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Flooded By Love And Togetherness, Family Embraces Adoption
11/13/2013 12:44:34 PM

Parents Shana & Ernest Flood (sitting) with children (top row l-r) Isaiah & Christopher, (middle row l-r) Ethan, Joshua & Jacob.

By Barney Blakeney

Ernest and Shana Flood already had two boys, two-year-old Joshua and 4-year-old Ethan, when their christian spirit told them to share the love they had with other children. So they became foster parents. Then, six years ago, they met 10-year-old Isaiah and realized they wanted him to be a part of their family. The relationship has been so rewarding, they’ve since adopted two other boys, Jacob and Christopher.

November is National Adoption Month. If ever there was a poster family for the observance, it’s the Flood family. The Flood boys range in ages from 7-year-old Joshua to 15-year-old Isaiah. Their personalities are just as wide-ranging.

Christopher is the latest to join the family. He was adopted seven months ago. He’s the articulate sportsman. His older brother Isaiah is quietly protective of his younger brothers, he’s also the most adventurous in the group. Jacob, the middle brother, doesn’t have much to say.

Ethan, who is nine, talks enough for them both. Seven-year-old Joshua sees his four brothers as that many more playmates.

Shana Flood says she’s comfortable being the only woman in the Flood brood. She comes from a large family and grew up around a lot of boys. They’re less drama, she says.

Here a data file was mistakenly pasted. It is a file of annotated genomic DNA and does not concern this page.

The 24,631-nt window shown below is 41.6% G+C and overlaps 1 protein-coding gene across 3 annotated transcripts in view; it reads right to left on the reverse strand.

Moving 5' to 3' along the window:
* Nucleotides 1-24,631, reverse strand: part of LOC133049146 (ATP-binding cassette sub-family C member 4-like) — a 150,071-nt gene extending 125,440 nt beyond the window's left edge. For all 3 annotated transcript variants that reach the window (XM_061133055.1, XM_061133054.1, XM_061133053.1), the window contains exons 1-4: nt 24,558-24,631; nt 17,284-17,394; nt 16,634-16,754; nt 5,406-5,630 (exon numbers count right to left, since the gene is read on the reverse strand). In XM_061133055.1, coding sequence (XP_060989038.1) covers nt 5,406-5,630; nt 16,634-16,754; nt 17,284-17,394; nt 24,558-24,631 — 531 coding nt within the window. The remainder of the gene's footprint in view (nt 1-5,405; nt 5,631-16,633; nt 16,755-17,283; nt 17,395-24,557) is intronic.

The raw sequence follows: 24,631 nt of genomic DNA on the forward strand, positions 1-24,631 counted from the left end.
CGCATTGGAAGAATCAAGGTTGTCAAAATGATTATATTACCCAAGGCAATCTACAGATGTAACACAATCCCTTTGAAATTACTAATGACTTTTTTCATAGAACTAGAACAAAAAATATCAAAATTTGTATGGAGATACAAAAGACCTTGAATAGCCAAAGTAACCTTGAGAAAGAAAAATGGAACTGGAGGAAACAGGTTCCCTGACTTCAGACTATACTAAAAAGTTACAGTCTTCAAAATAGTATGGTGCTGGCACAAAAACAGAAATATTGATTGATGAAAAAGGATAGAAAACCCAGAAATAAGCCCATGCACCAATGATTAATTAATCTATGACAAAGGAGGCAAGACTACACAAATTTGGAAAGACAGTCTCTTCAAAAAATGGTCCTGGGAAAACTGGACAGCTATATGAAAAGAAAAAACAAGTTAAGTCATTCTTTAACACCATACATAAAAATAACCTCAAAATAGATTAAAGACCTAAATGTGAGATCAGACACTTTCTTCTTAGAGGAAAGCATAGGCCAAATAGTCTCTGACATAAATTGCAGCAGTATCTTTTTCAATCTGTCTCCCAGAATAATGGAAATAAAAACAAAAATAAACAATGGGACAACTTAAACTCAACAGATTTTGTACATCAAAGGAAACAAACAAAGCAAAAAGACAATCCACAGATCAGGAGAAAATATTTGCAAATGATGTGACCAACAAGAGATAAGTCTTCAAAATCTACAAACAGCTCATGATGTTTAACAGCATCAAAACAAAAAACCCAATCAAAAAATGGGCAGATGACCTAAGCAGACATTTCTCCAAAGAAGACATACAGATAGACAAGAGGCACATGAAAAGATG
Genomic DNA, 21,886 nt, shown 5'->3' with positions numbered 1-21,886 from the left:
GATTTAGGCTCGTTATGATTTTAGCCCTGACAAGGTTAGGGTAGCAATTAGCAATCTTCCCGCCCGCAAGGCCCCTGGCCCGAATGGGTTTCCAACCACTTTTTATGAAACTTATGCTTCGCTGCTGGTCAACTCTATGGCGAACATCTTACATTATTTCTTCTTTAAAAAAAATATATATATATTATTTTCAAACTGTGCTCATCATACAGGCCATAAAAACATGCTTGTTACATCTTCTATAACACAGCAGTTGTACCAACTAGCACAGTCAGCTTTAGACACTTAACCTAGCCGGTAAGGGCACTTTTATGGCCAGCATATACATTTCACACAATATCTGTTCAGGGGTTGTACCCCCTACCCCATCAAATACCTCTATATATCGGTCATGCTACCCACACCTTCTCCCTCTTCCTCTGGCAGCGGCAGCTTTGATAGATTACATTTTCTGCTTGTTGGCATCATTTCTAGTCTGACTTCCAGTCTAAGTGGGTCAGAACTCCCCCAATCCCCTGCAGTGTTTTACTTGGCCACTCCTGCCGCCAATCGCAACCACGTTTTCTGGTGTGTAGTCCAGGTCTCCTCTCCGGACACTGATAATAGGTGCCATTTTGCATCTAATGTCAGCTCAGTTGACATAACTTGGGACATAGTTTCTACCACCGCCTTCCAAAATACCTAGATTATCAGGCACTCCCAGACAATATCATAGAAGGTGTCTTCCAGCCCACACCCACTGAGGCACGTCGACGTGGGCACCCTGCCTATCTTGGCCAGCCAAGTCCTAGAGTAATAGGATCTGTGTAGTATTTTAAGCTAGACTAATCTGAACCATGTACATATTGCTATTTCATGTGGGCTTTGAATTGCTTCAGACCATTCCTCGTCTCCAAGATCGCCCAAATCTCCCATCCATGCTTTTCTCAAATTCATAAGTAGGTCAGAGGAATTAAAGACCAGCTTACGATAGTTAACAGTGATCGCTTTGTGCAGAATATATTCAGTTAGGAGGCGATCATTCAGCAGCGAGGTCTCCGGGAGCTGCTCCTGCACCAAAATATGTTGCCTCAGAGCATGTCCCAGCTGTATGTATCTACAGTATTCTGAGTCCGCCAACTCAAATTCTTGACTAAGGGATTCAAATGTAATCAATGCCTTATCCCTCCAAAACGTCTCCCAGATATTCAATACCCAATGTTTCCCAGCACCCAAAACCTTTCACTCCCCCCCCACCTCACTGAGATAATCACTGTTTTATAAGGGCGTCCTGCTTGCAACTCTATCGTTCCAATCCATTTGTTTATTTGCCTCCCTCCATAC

Ernest grew up with a small family that included his mother, brother and sister. The fact that his father was absent in their family structure motivates him to fill that role in the lives of his own boys. Foremost for him is showing the boys unconditional love.

As the family disciplinarian, Ernest said his boys sometimes try him. After all, they’re boys. Through love, prayer and structure the family stays busy. The older boys are more helpful, but everyone has responsibilities, Ernest said. His son Ethan loves it that they all work together as a team. He doesn’t feel left out, he says.

Within their family there’s a sense of normality that Shana says also is perceived by those outside the family. Non-traditional families are more common now days, she says. She hopes they adopt another boy.

Jacqueline Adams, adoption recruiter for S.C. Dept. of Social Services Region III Adoptions, said the Floods are just one example of the joys in adoption. There are approximately 3,500 children in South Carolina foster care. About 1,200 have plans for adoption, 489 in the Tri-County area.

Besides the love, enrichment and fulfillment that comes with adoption, there are financial, medical and educational benefits, Adams said. Older children and minority children are less often adopted and many need to be rescued from “ageing out” to the streets, crime and despair.

“There are no perfect or imperfect children,” Adams says. “The only perfect child is one who,is accepted and loved despite his or her imperfections.”

For information about adopting a child contact Adams at 3346 Rivers Ave., Ste. F or call (843) 953-9758.

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